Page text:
The Ohio penal system is to be the first in the country to use drones to monitor its facilities. On October 2, the Ohio Department of Rehabilitation and Corrections began a pilot program to test the capabilities of two $170,000 drones bought to monitor the exterior of its Lebanon and Warren Correctional Institutions.
The drones are called the Aerostat and are a tethered system that hovers overhead but is not free roaming.
The flying machine has day and nighttime cameras to monitor inmates in the yard as well as keeping cameras focused on fence perimeters to make sure no unwanted visitors sneak up to the fence line.
“We believe these vehicles and sensors can be useful,” said Ohio Prisons Director Ed Voorhies. “There’s no denying, we’re trying to find ways to attack and prevent that external threat, which is ever increasing, (in our prisons).”
The department will test three different drone systems, each for a thirty day period. Prison officials will also test a helicopter-based monitoring system as well as a fixed wing scheme.
“We’re generally going to be conducting a cost-benefit analysis to determine if and what type of security we’re going to use,” Voorhies said.
The Areostat drones were bought by the Ohio Department of Transportation, but the total cost of running them has not been disclosed.
ODOT spokesman Steve Faulkner said that the drones could also be useful elsewhere in the state.
“These devices can be used for a number of different type of things. We shouldn’t rule out the possibility that during a national disaster such a device can be used to aid emergency personnel,” he said.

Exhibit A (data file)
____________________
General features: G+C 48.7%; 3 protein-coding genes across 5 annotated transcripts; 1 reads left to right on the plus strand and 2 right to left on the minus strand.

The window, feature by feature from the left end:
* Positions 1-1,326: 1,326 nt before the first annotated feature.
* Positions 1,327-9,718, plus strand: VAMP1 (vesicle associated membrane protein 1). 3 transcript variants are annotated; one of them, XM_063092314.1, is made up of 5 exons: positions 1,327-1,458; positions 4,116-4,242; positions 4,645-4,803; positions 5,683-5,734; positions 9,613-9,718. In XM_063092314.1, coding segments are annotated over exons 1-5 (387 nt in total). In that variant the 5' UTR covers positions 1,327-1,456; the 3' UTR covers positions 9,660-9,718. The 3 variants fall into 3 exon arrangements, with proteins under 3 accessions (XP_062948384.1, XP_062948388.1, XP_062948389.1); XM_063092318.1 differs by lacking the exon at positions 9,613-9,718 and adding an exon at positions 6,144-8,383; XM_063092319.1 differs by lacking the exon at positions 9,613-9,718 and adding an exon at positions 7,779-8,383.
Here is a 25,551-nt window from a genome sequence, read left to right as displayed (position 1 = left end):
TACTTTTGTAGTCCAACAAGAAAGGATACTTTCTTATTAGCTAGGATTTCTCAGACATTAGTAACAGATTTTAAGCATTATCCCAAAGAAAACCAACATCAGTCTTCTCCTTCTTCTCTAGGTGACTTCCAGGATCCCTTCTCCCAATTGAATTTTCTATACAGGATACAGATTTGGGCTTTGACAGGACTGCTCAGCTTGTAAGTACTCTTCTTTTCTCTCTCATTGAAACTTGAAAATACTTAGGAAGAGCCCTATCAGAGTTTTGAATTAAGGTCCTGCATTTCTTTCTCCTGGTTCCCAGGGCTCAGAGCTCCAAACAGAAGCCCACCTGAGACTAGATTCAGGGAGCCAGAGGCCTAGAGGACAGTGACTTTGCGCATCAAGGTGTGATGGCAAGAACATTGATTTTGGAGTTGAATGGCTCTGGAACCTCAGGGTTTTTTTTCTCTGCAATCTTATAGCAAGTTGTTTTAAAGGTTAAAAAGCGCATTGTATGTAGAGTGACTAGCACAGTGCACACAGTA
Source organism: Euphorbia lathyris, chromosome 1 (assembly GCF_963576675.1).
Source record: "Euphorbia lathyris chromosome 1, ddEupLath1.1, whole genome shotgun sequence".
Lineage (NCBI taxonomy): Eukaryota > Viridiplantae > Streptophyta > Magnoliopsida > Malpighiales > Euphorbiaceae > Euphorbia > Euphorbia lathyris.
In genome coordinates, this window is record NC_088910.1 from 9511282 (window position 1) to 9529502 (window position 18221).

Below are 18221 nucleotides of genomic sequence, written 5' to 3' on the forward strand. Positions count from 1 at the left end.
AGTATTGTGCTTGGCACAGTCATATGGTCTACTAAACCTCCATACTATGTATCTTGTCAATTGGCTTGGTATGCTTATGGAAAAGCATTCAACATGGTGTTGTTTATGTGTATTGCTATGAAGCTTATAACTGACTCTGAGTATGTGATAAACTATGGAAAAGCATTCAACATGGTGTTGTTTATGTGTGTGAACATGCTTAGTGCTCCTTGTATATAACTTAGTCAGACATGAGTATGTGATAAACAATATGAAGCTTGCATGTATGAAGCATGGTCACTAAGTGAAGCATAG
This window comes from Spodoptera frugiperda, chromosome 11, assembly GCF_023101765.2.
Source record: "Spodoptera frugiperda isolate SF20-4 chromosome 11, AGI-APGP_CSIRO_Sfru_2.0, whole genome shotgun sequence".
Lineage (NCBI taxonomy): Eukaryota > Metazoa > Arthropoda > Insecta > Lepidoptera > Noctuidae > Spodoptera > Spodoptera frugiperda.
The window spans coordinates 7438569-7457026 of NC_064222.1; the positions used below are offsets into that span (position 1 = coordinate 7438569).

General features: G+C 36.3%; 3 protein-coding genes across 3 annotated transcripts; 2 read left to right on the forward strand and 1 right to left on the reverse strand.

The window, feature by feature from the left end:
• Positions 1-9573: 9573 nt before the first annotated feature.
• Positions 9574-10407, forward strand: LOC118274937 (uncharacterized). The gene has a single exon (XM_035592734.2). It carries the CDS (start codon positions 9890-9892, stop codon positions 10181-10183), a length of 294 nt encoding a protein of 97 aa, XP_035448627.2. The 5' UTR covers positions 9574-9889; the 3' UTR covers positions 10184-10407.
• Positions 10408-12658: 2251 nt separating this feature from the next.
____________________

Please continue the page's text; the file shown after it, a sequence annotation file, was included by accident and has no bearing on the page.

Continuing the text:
Civil liberties groups like the American Civil Liberties Union have been keeping an eye on the growth of drone use in the US. In its public policy statement, the ACLU notes that rules for drones “must be put in place to ensure that we can enjoy the benefits of this new technology without bringing us closer to a surveillance society.”
The ACLU also warns that police should not be allowed to decide on their own that drones will be used but must be guided by voters and lawmakers.
Additionally, the ACLU has already filed several lawsuits over the government’s use of drones.
Others have sought to find out what certifications or authorizations the U.S. Department of Transportation have already issued for the use of drones. The use of drones is so new that no body of law of regulations have caught up to the technology.
Alan is serial entrepreneur, active angel investor, and a drone enthusiast. He co-founded DRONELIFE.com to address the emerging commercial market for drones and drone technology. Prior to DRONELIFE.com, Alan co-founded Where.com, ThinkingScreen Media, and Nurse.com. Recently, Alan has co-founded Crowditz.com, a leader in Equity Crowdfunding Data, Analytics, and Insights. Alan can be reached at alan(at)dronelife.com